We have a cultural obsession with the concept of the New Year. We’re constantly looking for a new version of ourselves. This is all manifested in the enthusiastic display, but often empty realm of "resolutions."
The New Year holds such promise because it encapsulates the possibility that not only will the year be different, but so will you! “In 2015 I eat will better, master Flying Crow, work harder, be healthier, and become a “lunatarian” who subsists solely on moonbeams!”
This marker in time is significant mostly because we feel like it is a chance to reboot our operating system and become the 2.0 version of ourselves.
The Complexity of Change
Once February comes around though, the complexity and complications of change overwhelm the fantasy. We start to lose hope that change is possible, and that disappointment festers and pools in the gutters of our consciousness.
Yet here is the thing. We can’t think about becoming a “new and improved” shiny version of the self, because that implies that we aren’t already who we want to be. That person you are striving to become, you already are...Just not as often as you like.
Change feels like such a daunting notion because of the assumption that you need to completely transform from one thing into another—like a caterpillar turning into a butterfly.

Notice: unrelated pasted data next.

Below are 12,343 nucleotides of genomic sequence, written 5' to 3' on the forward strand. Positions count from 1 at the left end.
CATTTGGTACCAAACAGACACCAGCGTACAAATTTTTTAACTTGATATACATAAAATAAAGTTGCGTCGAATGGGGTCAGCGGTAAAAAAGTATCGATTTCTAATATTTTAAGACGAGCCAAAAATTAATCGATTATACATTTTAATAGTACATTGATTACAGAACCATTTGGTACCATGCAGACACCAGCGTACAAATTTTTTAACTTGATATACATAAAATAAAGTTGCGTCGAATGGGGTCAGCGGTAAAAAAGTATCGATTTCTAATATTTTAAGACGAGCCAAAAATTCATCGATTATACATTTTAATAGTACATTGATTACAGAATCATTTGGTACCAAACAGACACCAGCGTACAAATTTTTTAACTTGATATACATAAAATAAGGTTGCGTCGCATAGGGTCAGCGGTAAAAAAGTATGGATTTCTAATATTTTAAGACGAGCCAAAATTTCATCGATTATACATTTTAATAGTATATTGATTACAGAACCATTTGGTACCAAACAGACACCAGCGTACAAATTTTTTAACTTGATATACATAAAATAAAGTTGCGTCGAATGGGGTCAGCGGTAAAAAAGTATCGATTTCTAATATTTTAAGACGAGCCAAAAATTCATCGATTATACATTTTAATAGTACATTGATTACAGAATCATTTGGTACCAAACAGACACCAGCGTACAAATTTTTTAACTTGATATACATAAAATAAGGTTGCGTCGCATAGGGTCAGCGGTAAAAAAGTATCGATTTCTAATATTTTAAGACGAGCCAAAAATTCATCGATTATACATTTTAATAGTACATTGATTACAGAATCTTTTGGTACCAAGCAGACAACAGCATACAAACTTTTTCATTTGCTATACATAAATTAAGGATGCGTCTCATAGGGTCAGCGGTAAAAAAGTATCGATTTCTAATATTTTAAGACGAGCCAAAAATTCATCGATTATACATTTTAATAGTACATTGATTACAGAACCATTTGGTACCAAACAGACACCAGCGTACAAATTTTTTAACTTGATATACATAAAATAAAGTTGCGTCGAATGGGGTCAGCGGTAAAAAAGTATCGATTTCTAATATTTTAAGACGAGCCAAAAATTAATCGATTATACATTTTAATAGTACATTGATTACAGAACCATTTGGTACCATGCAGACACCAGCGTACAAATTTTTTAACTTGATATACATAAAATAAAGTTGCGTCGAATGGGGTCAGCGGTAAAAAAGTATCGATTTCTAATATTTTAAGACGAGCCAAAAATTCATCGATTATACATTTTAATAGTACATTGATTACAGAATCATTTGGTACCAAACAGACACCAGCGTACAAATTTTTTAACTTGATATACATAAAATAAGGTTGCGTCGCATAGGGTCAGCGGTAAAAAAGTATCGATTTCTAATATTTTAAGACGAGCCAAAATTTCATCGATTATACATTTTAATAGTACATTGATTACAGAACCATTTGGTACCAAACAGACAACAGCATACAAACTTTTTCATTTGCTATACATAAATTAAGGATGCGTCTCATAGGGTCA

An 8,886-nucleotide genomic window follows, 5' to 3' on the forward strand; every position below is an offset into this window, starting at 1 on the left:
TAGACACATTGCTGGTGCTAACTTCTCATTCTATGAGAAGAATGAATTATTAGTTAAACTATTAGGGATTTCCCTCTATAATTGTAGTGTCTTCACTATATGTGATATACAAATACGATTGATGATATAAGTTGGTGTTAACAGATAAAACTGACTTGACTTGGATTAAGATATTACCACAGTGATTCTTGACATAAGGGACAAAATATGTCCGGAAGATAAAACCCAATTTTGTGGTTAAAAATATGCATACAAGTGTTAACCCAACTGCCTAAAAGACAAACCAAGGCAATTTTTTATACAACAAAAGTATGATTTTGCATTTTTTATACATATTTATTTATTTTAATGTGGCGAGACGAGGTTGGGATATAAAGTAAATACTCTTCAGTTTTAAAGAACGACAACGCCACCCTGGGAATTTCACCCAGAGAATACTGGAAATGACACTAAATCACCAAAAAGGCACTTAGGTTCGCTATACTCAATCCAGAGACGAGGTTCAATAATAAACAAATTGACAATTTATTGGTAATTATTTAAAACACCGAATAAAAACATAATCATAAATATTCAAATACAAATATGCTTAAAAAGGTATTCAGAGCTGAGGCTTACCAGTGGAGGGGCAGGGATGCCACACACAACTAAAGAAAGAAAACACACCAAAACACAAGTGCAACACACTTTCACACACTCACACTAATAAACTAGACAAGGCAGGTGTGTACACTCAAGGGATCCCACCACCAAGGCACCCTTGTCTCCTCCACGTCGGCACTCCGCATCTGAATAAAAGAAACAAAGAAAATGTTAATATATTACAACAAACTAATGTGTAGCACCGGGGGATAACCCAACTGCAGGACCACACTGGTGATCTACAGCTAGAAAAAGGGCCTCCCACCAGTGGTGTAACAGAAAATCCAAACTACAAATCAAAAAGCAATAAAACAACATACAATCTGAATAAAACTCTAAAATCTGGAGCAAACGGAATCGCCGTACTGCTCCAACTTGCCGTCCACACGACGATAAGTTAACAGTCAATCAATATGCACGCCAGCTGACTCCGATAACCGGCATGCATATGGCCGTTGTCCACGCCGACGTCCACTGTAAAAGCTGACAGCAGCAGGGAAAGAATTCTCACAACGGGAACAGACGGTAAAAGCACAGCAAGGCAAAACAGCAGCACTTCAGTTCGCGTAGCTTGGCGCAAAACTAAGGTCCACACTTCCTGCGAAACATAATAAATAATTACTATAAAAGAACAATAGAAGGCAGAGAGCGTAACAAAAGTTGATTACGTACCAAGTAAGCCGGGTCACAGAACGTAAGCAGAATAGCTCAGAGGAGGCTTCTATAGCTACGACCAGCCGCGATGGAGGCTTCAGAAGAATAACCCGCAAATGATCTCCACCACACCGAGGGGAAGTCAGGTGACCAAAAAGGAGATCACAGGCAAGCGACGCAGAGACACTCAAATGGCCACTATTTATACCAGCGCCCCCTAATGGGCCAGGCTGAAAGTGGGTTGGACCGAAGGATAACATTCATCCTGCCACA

By the way, I’ve heard that when the caterpillar is in the chrysalis about to experience the metamorphosis, it actually thinks it is going to die. I have no idea how anyone would know that, because who knows what caterpillars think about, but it is still an interesting idea, okay!?
You Are Already Your Best Self
Just like our fellow worms, transmutation feels terrifying to us. As much as we want to resolve to be a new person for the New Year, we are also petrified of leaving behind the familiar—even if it is causing us pain.
The objective isn’t to suddenly grow wings out of your ribs and fly, but rather be the parts of yourself that you already like—just more often.
There are plenty of times that you are kind, eat broccoli, take the stairs, work with passion, don’t yell, demonstrate empathy, prioritize others, and hold a Handstand even if only for a second. You already do all those things—so do them more.
Be that person as much as you can, rather than the part of you that is destructive to yourself or others.
The practice of yoga is a constant reminder that evolution is incremental. ~Toni Nagy
As a physical tradition, yoga is built upon a basic foundation that you extrapolate from. You don’t suddenly expect yourself to strike Scorpion Pose if your spine isn’t flexible enough for Full Wheel.
In order to accomplish one thing, you have to first take steps towards it. Time, intentionality, and patience are the core elements of advancement. The asanas serve as a metaphor for the journey of personal growth because they are clear delineations of the path of progress.
It is only when you open up one part of yourself that you can more effortlessly move to the next.